When businesses go through lean times, owners and leaders often trim or even eliminate the marketing budget and activities. While understandable, research has shown that there are benefits to advertising during a recension or downturn. In fact, a report from the Harvard Business Review showed that when brands increase marketing during an economic downturn, especially when their competitors are decreasing their own marketing, companies can boost their market share and ROI.

Keeping your marketing in force is a decision that could save your business while others in your vertical struggle. If the economy is going to affect your sales no matter what, why not keep your company’s name and brand out in front of potential customers?

Although there are changes you can make to your marketing budget and activities, you should maintain a budget for your marketing for the following reasons:

1. Build confidence with your clients and customers
If your marketing activities were fairly consistent and frequent, greatly decreasing or turning them off during a downturn may cause your clients and customers to wonder if you’re in deep trouble and will be unable to provide your products and services in the near future. Staying the course, albeit at perhaps at a lower level, will show that you are resilient and staying positive.

Consider this quote about advertising in a recession. When Sam Walton, the founder of Wal-Mart, was asked, “What do you think about a recession?” he responded: “I thought about it and decided not to participate.”

2. Build market share while your competitors pull back
If your competitors decrease their own ad spend or marketing activities, this can be a good time to increase your share of the market and voice. With fewer ads/posts/mailers vying for attention, your efforts will stand out more. If your marketing was not particularly strong before the downturn, creating an organized marketing calendar with an eye toward activities that get the best ROI is a smart approach.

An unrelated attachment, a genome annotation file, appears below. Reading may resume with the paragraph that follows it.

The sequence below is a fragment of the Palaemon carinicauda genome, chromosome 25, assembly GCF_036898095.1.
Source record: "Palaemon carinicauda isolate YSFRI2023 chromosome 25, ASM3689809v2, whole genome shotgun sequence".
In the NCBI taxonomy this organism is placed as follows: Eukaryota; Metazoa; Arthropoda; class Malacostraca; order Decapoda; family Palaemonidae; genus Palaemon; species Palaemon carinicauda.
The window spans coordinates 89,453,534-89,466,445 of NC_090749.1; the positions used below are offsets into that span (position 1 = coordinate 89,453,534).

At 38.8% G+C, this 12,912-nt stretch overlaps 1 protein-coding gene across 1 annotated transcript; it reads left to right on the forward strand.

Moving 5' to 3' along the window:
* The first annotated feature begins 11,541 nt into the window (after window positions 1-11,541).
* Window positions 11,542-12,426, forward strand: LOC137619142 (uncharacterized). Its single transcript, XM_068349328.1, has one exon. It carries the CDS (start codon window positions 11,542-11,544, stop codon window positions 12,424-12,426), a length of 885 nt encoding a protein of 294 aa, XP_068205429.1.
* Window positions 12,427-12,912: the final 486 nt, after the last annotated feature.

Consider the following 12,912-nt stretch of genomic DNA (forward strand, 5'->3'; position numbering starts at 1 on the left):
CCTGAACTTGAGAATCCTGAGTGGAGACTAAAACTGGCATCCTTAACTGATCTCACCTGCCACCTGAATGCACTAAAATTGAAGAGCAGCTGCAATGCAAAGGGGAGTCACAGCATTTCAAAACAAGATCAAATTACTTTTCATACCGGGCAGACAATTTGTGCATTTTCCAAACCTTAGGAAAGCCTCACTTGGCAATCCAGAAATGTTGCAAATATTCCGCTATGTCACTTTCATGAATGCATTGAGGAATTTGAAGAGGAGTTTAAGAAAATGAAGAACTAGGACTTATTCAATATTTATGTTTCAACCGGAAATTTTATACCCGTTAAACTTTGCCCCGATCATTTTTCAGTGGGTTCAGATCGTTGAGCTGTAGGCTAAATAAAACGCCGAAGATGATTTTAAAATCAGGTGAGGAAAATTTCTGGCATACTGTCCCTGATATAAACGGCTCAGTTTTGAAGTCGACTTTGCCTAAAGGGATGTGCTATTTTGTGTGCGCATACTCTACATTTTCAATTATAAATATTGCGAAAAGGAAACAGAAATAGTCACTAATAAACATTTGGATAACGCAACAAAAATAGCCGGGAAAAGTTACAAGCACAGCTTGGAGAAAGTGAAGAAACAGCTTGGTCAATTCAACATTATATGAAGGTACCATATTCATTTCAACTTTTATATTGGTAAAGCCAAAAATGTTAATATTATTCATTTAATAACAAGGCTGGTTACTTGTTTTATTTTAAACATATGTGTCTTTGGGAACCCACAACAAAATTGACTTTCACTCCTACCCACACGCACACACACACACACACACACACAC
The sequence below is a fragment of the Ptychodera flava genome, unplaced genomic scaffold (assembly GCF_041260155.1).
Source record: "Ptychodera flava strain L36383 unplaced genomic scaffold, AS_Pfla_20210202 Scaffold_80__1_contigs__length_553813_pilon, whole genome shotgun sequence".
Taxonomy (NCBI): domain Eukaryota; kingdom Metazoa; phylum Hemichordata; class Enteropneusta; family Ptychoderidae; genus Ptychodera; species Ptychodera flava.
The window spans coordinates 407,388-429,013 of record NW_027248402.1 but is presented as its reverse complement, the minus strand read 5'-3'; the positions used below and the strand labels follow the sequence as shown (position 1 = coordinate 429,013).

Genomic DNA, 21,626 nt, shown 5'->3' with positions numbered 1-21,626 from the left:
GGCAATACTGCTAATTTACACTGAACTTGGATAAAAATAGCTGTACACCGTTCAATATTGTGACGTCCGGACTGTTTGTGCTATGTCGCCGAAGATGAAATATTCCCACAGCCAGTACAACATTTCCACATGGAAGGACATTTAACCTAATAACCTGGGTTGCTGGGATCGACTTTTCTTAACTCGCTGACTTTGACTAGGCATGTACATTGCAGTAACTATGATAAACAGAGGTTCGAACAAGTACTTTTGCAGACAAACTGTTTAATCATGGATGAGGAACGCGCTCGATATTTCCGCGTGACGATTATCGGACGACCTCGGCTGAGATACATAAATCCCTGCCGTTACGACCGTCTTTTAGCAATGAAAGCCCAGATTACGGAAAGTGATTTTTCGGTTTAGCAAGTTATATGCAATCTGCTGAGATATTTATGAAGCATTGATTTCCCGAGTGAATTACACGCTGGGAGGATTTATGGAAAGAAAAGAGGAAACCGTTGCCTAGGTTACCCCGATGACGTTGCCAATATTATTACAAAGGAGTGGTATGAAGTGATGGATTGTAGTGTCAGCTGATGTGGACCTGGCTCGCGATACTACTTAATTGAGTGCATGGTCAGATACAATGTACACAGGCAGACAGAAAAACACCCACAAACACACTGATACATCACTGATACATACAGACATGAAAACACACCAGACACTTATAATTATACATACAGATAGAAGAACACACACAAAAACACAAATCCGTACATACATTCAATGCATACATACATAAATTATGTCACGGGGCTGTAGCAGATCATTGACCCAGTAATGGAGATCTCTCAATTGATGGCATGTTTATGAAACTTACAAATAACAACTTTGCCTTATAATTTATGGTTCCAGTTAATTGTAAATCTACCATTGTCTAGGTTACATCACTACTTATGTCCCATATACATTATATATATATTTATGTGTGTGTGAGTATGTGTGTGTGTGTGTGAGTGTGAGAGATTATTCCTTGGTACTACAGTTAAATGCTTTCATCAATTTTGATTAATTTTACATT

3. Build confidence with your team
When your employees see you panic by cutting back on advertising, it is natural to question job security. Teams that feel like their business is going out of business become less effective and also can communicate a lack of morale to interactions with customers. This is especially important when it comes to sales staff because they need to be able to communicate with customers that your business is here to stay.

Your financial worries are valid and it is understandable to be conservative when sales are slow. Take a hard look at your marketing metrics and make decisions based on ROI and visibility to your customers and prospects, but do everything in your power to keep from eliminating your marketing budget. Consider teaming up with a local non-profit organization to create an event that can bring visibility (and spread goodwill) to both organizations. Ask your local government if they have marketing grants. Check with a community college or university about their intern program to find a marketing intern. Who knows? You may even adopt some fresh, new marketing ideas.